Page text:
President Obama met Thursday evening with LGBT Democratic donors, pushing the case for his reelection at a Washington, D.C. dinner that netted more than $1.4 million for the campaign.
As expected, Obama’s speech was a mix of LGBT policy advances during his administration — “don’t ask, don’t tell” repeal, hospital visitation mandates, agency-level changes affecting LGBT workers — and broader campaign themes, from jobs to financial reform.
Excerpts of the president’s remarks:
“The good news is that we’re moving in the right direction. And when I came into office, we were losing 750,000 jobs a month, and this past month we gained 250,000 — that’s a million job swing. (Applause.) And for the last 23 months, we’ve now created 3.7 million jobs. And that’s more than any time since 2000 — or, yes, since, 2005 — the number of jobs that we created last year, and more manufacturing jobs than any time since the 1990s.”
“So we’re making progress on that front now, but we’ve still got a long way to go. Today, we announced a housing settlement, brought about by our Attorney General and states attorneys all across the country. And as a consequence, we’re going to see billions of dollars in loan modifications and help to folks who are seeing their homes underwater. And that’s going to have a huge impact.”
“And so the work that we’ve done with respect to the LGBT community I think is just profoundly American and is at the heart of who we are. (Applause.) And that’s why I could not be prouder of the track record that we’ve done, starting with the very beginning when we started to change, through executive order, some of the federal policies. Kathleen — the work that she did making sure that hospital visitation was applied equally to same-sex couples, just like with anybody else’s loved ones. The changes we made at the State Department. The changes we made in terms of our own personnel policies. But also some very high-profile work, like “don’t ask, don’t tell.”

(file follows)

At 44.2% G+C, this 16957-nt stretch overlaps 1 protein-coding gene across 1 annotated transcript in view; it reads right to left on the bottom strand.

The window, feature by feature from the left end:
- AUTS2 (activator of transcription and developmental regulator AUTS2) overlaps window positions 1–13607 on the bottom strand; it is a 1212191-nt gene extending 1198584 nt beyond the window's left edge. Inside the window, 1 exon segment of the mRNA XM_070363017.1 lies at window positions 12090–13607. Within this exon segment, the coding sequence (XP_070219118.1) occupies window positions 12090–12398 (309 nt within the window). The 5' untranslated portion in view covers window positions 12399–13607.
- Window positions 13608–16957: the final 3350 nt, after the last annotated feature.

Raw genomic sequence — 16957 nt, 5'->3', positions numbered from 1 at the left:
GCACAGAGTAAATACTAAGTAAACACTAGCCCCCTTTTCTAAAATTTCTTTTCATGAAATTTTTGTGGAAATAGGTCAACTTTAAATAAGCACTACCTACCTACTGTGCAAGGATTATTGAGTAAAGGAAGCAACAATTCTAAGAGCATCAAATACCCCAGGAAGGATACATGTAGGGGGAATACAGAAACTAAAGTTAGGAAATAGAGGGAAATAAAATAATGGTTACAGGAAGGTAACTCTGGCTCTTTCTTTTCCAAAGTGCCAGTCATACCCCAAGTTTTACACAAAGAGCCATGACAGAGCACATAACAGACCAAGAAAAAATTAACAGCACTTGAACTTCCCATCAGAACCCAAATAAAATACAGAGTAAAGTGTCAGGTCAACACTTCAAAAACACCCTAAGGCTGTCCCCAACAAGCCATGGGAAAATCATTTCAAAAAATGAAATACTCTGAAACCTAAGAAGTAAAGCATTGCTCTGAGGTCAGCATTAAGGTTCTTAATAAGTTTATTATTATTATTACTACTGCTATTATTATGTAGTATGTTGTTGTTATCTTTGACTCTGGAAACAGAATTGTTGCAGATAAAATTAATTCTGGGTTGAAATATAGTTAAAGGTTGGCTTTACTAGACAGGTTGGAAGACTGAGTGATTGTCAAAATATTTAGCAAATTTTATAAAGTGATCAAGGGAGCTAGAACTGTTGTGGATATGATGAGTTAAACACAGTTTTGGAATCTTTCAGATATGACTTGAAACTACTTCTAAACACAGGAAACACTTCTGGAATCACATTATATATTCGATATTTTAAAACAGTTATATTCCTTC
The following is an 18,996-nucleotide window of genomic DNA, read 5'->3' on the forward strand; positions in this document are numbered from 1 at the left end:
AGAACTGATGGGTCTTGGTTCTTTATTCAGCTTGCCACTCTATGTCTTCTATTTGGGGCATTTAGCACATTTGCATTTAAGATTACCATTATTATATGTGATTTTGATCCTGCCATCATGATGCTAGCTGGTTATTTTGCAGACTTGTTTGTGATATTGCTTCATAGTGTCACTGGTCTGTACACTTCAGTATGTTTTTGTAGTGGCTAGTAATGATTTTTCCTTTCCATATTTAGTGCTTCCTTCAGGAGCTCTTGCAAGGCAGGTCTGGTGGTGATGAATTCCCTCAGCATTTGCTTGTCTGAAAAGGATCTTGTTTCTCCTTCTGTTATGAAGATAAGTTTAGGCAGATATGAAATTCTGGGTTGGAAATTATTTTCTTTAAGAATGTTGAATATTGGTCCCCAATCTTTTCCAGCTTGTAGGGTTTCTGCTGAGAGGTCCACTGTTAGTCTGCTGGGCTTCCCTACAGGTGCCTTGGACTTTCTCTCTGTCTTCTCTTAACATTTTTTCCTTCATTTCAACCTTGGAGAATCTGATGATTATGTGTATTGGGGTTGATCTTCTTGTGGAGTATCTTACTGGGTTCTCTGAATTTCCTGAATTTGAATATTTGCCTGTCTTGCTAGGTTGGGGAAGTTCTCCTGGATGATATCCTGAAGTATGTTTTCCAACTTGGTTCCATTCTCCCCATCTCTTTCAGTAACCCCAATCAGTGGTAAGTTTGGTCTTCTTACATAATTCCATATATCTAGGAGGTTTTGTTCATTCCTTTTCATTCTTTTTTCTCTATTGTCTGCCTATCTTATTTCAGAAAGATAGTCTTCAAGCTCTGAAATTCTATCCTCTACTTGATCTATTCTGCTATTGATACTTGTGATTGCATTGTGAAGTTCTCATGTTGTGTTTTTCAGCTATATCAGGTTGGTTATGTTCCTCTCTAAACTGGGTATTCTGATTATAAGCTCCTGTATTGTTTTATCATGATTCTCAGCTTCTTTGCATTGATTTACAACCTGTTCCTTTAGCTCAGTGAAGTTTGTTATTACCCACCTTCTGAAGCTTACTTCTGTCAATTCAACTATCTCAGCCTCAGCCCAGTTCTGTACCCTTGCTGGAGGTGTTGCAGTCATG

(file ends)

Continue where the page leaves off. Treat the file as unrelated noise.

“And what’s been striking over the course of these last three years is because we’ve rooted this work in this concept of fairness, and we haven’t gone out of our way to grab credit for it, we haven’t gone out of our way to call other folks names if they didn’t always agree with us on stuff, but we just kept plodding along — because of that, in some ways what’s been remarkable is how readily the public recognizes this is the right thing to do.”
“Think about — just take “don’t ask, don’t tell” as an example. The perception was somehow that this would be this huge, ugly issue. But because we did it methodically, because we brought the Pentagon in, because we got some very heroic support from people like Bob Gates and Mike Mullen, and they thought through institutionally how to do it effectively — since it happened, nothing’s happened. (Laughter and applause.) Nothing’s happened. We still have the best military by far on Earth.”
“We’re going to have more work to do on this issue, as is true on a lot of other issues. There’s still areas where fairness is not the rule. And we’re going to have to keep on pushing in the same way — persistently, politely, listening to folks who don’t always agree with us, but sticking to our guns in terms of what our values are all about. What American values are all about.”